The Asian American Center hosted its first AAC Fellows visit on Thursday – a lecture and conversation with Theodore S. Gonzalves, the curator of Asian Pacific American History at the National Museum of American History at the Smithsonian Institute and the interim director of the Smithsonian Asian Pacific American Center.
UNC does not currently have an Asian American studies department. The Fellows visits and the fellowship program is part of a larger goal at the AAC to connect students with resources that the University does not otherwise provide, said Krupal Amin, the associate director of the AAC.
“We’re trying to invite different cohorts of scholars, community organizers and artists to have their research conversations with each other, so that we can provide access to students," Amin told The Daily Tar Heel. "To be able to listen to those conversations, to be able to gain access to that knowledge, to be able to see talks like this where they can’t take a class, but they can come listen to a talk.”
"Asian American studies is an academic field that grew out of the Asian American movement, which allowed people to identify with each other in radical new ways," Gonzalves said.
“So they saw themselves as part of a global majority, not only as persons of color but as part of revolutionary movements that were spanning the globe," Gonzalves said. "That puts you into a different light, and also it gives you another way to think about the march of history and your place in the world.”
The main topic of Gonzalves' talk was Pilipino Cultural Night, an annual performance event originating from Filipino students at various West Coast universities in the '70s and '80s, and the subject of Gonzalves’ second book, "The Day the Dancers Stayed: Performing in the Filipino/American Diaspora."
Gonzalves explained how the dances performed at PCN connect to specific moments in Filipino-American history over the last century. Some of the connections he made included the Philippines' transition to an independent nation in the '40s and the response that Filipino dance group Bayanihan received from American media when it debuted in the U.S. theatre scene.
Pilipino Cultural Night directly addresses and engages with some of the identity struggles that Filipino-American youth face, Gonzalves said.
Finally, he commented on some of the Filipino items currently owned by the Smithsonian. Specifically, he reflected on the way Filipino human remains were originally recorded in 1905, lacking comprehensive descriptions and names.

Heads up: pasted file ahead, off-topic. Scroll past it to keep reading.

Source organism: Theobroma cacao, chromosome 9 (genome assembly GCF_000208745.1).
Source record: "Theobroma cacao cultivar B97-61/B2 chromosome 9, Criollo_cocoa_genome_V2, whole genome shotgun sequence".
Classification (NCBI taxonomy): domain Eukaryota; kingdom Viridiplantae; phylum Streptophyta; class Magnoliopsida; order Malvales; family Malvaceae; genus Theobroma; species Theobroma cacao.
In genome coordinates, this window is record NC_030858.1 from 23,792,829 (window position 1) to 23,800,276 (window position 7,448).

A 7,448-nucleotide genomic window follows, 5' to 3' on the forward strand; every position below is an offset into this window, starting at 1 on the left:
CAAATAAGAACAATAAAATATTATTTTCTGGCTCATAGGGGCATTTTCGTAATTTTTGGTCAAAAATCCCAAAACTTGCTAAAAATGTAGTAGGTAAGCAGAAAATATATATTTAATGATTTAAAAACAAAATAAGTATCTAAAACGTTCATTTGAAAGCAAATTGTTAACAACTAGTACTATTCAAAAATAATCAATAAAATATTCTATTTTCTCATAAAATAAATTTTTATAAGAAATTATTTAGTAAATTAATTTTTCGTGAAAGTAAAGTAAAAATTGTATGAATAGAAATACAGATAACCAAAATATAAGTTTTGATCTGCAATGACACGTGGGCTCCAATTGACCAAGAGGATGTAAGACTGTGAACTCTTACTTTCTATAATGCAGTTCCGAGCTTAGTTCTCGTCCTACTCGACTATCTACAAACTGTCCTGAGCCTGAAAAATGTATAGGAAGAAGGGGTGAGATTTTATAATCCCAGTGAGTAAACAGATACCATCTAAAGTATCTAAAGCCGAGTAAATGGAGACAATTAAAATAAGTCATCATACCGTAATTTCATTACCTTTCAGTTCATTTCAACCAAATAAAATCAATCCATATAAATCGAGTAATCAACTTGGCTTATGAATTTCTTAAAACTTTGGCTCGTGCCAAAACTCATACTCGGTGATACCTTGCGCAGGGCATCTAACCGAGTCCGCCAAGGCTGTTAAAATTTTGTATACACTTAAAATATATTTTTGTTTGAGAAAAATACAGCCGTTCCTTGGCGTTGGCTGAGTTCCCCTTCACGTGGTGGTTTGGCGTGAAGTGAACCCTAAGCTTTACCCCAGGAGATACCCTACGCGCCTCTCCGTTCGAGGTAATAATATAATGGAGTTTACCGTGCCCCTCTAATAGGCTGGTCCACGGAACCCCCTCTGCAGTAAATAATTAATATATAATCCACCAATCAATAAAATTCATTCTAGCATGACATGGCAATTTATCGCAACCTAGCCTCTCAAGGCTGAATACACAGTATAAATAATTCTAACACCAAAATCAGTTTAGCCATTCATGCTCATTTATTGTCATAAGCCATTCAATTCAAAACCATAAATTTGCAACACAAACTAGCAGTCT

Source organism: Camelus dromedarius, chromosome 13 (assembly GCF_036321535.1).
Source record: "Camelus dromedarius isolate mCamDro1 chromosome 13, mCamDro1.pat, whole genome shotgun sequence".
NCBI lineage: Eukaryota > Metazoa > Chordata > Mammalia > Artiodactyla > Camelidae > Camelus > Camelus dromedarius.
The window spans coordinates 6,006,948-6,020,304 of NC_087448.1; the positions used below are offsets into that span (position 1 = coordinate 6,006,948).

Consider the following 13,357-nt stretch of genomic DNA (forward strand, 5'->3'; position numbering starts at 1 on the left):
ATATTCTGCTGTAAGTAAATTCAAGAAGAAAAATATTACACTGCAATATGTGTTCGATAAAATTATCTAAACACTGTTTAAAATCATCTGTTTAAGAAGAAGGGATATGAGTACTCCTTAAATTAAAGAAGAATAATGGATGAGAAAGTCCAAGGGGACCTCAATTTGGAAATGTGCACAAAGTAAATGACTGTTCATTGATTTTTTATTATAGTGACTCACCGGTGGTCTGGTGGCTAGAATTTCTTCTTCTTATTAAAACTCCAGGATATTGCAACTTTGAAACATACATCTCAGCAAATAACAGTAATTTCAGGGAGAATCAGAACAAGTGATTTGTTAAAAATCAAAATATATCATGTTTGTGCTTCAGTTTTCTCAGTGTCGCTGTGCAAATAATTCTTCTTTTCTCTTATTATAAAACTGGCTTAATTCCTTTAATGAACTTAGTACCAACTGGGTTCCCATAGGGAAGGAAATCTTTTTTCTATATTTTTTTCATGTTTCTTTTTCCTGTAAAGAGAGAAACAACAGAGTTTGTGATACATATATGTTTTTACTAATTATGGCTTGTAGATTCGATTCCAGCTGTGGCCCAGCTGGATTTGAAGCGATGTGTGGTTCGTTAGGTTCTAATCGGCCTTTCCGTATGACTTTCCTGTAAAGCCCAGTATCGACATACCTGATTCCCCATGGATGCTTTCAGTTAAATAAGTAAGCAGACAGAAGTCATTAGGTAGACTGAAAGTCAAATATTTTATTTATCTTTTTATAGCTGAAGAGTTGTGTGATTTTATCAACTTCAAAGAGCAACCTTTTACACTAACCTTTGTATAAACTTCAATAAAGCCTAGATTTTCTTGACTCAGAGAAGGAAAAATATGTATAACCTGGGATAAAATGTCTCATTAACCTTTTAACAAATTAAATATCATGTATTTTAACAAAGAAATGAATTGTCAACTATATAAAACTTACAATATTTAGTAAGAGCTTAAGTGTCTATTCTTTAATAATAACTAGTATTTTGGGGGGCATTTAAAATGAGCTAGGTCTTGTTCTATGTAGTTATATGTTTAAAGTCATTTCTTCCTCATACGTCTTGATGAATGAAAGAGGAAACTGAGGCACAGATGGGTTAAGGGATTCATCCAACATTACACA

Gonzalves ended the talk with a few questions for the audience to consider.
“How should we pay our respects to our ancestors?" Gonzalves posed. "What rituals do we need to enact to call their memories to our present? How are we to remember their names and honor their final resting places? Are they at rest, and can we ever be?”
Ashlee Monton, a second-year graduate student in the American studies department who attended the event, said they really enjoyed the talk because of how rare these events are.
“I thought that Dr. Gonzalves' talk was amazing, just because of how little the Asian-American presence, or at least the Asian-American academic presence is on campus, at UNC," Monton said. "I think it’s just really nice to be able to see somebody who actually looks like me, who actually knows the community and is able to talk about it in a thoughtful way because he’s a part of the community itself."
Amin said that any interested students should take advantage of the AAC and its offerings.
"We also try to make sure that students have access to having lunch with the speakers, or at least coffee or some kind of meet and greet, so be on the lookout for that," Amin said.
The next events in this series will feature Professor Sean Metzger from the UCLA School of Theatre, Film and TV, and Professor Samah Choudhury from the Ithaca College department of philosophy and religion.
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